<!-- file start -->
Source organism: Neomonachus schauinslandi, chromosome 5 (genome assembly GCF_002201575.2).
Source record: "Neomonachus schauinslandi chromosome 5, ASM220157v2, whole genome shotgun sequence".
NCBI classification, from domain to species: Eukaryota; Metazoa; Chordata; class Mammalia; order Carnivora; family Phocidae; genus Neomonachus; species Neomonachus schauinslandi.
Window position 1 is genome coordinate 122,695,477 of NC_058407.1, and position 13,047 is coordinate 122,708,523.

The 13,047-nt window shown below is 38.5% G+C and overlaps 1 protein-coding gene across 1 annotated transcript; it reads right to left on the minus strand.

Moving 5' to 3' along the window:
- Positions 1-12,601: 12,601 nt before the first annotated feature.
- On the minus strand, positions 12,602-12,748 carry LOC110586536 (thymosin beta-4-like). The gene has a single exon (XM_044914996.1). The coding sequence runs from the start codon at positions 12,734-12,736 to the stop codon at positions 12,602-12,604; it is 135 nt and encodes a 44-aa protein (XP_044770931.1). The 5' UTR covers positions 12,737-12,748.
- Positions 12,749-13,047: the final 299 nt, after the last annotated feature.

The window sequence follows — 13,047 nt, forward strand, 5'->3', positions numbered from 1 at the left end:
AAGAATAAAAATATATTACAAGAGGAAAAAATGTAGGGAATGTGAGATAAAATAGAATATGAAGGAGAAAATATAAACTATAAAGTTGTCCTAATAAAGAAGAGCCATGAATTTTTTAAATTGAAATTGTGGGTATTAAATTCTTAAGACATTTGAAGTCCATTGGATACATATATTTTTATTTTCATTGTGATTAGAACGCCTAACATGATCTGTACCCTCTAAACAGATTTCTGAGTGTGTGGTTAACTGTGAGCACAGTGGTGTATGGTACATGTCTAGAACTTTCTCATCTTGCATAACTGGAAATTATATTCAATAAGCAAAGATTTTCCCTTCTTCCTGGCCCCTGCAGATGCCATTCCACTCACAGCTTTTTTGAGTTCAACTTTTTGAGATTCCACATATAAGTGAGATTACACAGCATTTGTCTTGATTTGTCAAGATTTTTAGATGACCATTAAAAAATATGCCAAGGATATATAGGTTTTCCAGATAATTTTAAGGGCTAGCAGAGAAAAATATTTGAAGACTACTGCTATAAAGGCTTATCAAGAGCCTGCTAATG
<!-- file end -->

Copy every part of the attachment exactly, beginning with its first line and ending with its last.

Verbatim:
Source organism: Neomonachus schauinslandi, chromosome 5 (genome assembly GCF_002201575.2).
Source record: "Neomonachus schauinslandi chromosome 5, ASM220157v2, whole genome shotgun sequence".
NCBI classification, from domain to species: Eukaryota; Metazoa; Chordata; class Mammalia; order Carnivora; family Phocidae; genus Neomonachus; species Neomonachus schauinslandi.
Window position 1 is genome coordinate 122,695,477 of NC_058407.1, and position 13,047 is coordinate 122,708,523.

The 13,047-nt window shown below is 38.5% G+C and overlaps 1 protein-coding gene across 1 annotated transcript; it reads right to left on the minus strand.

Moving 5' to 3' along the window:
- Positions 1-12,601: 12,601 nt before the first annotated feature.
- On the minus strand, positions 12,602-12,748 carry LOC110586536 (thymosin beta-4-like). The gene has a single exon (XM_044914996.1). The coding sequence runs from the start codon at positions 12,734-12,736 to the stop codon at positions 12,602-12,604; it is 135 nt and encodes a 44-aa protein (XP_044770931.1). The 5' UTR covers positions 12,737-12,748.
- Positions 12,749-13,047: the final 299 nt, after the last annotated feature.

The window sequence follows — 13,047 nt, forward strand, 5'->3', positions numbered from 1 at the left end:
AAGAATAAAAATATATTACAAGAGGAAAAAATGTAGGGAATGTGAGATAAAATAGAATATGAAGGAGAAAATATAAACTATAAAGTTGTCCTAATAAAGAAGAGCCATGAATTTTTTAAATTGAAATTGTGGGTATTAAATTCTTAAGACATTTGAAGTCCATTGGATACATATATTTTTATTTTCATTGTGATTAGAACGCCTAACATGATCTGTACCCTCTAAACAGATTTCTGAGTGTGTGGTTAACTGTGAGCACAGTGGTGTATGGTACATGTCTAGAACTTTCTCATCTTGCATAACTGGAAATTATATTCAATAAGCAAAGATTTTCCCTTCTTCCTGGCCCCTGCAGATGCCATTCCACTCACAGCTTTTTTGAGTTCAACTTTTTGAGATTCCACATATAAGTGAGATTACACAGCATTTGTCTTGATTTGTCAAGATTTTTAGATGACCATTAAAAAATATGCCAAGGATATATAGGTTTTCCAGATAATTTTAAGGGCTAGCAGAGAAAAATATTTGAAGACTACTGCTATAAAGGCTTATCAAGAGCCTGCTAATG